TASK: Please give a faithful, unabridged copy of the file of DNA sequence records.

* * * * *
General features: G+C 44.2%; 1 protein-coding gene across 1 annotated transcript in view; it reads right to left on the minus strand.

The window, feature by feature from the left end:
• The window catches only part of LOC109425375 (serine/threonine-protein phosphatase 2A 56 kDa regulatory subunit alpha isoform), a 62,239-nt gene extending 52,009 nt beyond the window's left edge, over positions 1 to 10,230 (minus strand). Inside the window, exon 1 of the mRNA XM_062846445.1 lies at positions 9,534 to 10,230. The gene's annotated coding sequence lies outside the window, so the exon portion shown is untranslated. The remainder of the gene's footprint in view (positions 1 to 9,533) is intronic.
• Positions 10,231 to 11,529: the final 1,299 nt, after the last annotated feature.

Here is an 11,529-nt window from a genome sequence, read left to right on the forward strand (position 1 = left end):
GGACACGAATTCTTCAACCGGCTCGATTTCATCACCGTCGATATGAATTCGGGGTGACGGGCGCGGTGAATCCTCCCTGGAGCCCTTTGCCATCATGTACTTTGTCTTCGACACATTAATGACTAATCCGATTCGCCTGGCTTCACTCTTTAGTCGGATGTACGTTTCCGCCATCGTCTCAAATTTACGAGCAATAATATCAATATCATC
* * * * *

General features: G+C 44.2%; 1 protein-coding gene across 1 annotated transcript in view; it reads right to left on the minus strand.

The window, feature by feature from the left end:
• The window catches only part of LOC109425375 (serine/threonine-protein phosphatase 2A 56 kDa regulatory subunit alpha isoform), a 62,239-nt gene extending 52,009 nt beyond the window's left edge, over positions 1 to 10,230 (minus strand). Inside the window, exon 1 of the mRNA XM_062846445.1 lies at positions 9,534 to 10,230. The gene's annotated coding sequence lies outside the window, so the exon portion shown is untranslated. The remainder of the gene's footprint in view (positions 1 to 9,533) is intronic.
• Positions 10,231 to 11,529: the final 1,299 nt, after the last annotated feature.

Here is an 11,529-nt window from a genome sequence, read left to right on the forward strand (position 1 = left end):
GGACACGAATTCTTCAACCGGCTCGATTTCATCACCGTCGATATGAATTCGGGGTGACGGGCGCGGTGAATCCTCCCTGGAGCCCTTTGCCATCATGTACTTTGTCTTCGACACATTAATGACTAATCCGATTCGCCTGGCTTCACTCTTTAGTCGGATGTACGTTTCCGCCATCGTCTCAAATTTACGAGCAATAATATCAATATCATC